This evaluation could reveal that while the title is "Marketing Coordinator," the level of responsibility and required skills are more similar to a "Marketing Manager" at other organizations. This insight would be important when comparing your compensation for this role to market rates. 

Step 3: Market Survey

In this phase, you collect and analyze data from the marketplace to understand the competitive rate for each job position within your organization. This helps you gain a comprehensive picture of what similar roles in comparable organizations are paying. 

Market survey data can be obtained through various sources such as online databases, industry-specific reports, or salary survey agencies. 

When collecting data, try to:

  • Gather data that matches as closely as possible to the job descriptions and responsibilities identified in your job evaluation phase.
  • Look for each role’s base salary ranges, bonus structures, and other benefits. 
  • Focus on industries, organizations, and geographic locations similar to yours. 

For instance, thinking about that "Marketing Coordinator" role, you would look for salary data for titles like Marketing Manager in companies of similar size, industry, and location. Perhaps you find that the average salary for this role is $70,000 in your city, but you are currently paying your Marketing Coordinator $60,000. This discrepancy suggests that you might need to adjust your compensation for this role to remain competitive and retain talent.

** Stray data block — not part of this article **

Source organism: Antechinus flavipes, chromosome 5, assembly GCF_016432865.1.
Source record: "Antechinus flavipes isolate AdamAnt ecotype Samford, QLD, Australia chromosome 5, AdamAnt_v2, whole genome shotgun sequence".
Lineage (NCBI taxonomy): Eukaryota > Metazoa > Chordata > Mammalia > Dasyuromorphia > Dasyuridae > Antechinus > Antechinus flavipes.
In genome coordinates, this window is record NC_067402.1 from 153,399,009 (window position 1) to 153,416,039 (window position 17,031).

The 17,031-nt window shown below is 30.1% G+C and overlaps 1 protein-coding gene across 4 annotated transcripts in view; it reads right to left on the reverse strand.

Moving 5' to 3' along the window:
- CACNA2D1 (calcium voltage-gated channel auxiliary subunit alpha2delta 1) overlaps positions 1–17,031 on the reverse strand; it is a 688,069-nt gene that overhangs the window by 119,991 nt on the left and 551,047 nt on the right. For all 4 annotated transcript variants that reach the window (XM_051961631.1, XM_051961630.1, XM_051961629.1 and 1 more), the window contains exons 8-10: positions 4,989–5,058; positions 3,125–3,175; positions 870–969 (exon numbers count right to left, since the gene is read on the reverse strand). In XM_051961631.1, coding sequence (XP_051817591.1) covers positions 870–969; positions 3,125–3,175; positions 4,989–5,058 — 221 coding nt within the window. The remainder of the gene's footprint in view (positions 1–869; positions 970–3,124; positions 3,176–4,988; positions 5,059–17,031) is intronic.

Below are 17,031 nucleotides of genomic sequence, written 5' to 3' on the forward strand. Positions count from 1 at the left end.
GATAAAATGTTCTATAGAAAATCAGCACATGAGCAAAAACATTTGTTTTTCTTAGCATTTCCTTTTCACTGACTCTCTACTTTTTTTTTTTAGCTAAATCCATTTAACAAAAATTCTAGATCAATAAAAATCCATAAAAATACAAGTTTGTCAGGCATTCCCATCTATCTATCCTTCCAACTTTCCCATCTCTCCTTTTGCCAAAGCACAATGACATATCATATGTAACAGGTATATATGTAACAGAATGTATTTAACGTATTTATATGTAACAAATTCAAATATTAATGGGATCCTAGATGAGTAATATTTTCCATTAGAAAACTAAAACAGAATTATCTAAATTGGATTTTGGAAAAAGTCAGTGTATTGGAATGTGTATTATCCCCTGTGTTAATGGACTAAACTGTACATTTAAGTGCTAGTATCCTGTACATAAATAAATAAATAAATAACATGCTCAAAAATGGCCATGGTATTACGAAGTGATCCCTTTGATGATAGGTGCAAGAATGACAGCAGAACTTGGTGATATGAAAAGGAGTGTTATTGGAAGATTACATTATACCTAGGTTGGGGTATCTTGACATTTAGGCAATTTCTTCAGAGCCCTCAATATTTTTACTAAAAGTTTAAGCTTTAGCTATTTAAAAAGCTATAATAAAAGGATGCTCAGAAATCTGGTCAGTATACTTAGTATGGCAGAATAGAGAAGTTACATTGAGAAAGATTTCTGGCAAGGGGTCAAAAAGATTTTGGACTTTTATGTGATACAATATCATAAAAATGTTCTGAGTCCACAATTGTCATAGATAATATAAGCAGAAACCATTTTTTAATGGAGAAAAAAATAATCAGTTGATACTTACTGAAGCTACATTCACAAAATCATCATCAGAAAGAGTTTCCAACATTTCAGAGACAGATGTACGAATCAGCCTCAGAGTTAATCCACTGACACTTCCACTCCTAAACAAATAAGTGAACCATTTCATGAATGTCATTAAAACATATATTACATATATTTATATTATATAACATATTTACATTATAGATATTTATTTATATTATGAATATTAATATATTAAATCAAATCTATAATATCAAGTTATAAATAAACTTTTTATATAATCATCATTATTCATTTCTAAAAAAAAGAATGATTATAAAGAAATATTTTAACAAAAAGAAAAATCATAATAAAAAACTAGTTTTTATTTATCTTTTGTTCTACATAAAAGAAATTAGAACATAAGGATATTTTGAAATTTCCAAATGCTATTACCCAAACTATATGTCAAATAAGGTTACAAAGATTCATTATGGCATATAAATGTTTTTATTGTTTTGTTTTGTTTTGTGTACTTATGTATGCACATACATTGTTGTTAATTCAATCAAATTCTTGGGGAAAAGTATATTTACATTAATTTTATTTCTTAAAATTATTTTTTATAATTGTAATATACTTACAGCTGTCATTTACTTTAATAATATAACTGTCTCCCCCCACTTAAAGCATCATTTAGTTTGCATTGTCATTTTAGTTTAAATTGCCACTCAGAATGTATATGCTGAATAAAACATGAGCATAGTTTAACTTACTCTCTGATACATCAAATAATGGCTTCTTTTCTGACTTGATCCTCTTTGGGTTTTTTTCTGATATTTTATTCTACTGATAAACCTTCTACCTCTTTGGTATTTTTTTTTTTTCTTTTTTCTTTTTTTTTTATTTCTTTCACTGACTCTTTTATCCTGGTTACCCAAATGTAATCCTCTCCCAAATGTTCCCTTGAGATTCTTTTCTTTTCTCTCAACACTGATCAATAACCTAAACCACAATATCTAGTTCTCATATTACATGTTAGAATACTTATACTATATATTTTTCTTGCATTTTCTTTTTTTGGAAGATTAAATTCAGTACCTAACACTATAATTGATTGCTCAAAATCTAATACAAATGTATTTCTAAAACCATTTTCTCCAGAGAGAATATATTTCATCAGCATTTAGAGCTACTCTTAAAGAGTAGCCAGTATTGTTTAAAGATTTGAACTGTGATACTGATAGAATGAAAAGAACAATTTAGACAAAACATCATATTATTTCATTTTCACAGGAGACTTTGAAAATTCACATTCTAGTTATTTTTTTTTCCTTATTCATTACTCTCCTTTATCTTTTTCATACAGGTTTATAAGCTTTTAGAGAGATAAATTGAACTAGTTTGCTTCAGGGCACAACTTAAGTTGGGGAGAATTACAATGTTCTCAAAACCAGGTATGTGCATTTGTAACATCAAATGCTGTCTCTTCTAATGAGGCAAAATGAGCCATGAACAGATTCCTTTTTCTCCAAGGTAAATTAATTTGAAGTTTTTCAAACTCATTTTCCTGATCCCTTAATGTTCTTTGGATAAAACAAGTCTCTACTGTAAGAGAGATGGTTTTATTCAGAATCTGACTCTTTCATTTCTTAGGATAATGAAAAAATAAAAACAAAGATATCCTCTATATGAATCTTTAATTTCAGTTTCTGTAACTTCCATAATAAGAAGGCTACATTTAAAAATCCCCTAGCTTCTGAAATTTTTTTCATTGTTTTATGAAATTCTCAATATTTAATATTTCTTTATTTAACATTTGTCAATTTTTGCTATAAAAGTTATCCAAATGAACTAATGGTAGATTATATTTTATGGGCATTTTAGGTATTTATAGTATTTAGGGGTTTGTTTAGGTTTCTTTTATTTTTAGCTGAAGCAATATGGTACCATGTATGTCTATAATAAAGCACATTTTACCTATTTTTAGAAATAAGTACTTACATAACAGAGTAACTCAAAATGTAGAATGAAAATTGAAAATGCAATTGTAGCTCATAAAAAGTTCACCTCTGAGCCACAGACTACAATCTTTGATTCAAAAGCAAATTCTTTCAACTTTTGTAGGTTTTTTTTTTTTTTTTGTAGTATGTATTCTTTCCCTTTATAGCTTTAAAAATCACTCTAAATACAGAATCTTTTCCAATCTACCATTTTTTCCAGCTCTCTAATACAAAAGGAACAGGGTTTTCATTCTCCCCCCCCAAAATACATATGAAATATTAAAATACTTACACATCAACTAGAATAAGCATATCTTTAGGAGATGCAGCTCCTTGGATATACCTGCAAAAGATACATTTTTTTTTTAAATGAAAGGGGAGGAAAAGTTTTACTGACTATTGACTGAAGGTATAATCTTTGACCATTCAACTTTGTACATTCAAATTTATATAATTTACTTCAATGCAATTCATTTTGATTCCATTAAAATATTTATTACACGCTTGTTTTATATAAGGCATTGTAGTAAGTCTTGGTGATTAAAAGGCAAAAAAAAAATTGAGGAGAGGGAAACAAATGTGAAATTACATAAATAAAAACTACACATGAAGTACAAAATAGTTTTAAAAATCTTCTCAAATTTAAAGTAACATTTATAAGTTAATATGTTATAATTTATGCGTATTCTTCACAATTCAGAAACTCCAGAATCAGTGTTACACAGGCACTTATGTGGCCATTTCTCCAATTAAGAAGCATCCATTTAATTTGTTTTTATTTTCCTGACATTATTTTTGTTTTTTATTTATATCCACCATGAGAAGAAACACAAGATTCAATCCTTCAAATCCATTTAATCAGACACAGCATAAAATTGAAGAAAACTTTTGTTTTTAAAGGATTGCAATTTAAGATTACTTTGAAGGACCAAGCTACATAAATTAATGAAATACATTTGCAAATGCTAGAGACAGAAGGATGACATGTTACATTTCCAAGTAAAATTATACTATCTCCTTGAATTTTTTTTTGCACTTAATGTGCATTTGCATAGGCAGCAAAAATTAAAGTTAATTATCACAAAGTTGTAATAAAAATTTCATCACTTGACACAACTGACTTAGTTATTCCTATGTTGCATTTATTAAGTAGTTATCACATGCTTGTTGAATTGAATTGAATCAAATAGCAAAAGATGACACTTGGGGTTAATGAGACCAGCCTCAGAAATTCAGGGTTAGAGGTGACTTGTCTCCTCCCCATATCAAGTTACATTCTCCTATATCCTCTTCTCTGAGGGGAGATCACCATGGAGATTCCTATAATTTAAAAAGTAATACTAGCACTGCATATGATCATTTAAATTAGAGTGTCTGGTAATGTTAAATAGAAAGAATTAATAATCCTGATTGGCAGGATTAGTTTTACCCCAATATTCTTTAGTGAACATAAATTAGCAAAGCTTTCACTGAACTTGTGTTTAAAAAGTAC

Step 4: Gather Internal Data

This involves accumulating information about your current compensation packages for all roles within your organization. During this process, you may need to collaborate with various departments within your organization and survey employees

When doing this, it can help to:

  • Team up with the finance department to get accurate information about the current pay structure. 
  • Involve department heads or managers to understand more about job roles and their compensation details. 
  • Gather data on base salaries, variable pay such as bonuses or commissions, and indirect compensation like benefits and perks

To return to our example, let’s say you find that the Marketing Coordinator earns a base salary of $60,000, with an annual bonus potential of $5,000. On top of that, they receive a benefits package valued at approximately $7,000 per year. The total compensation package comes to $72,000.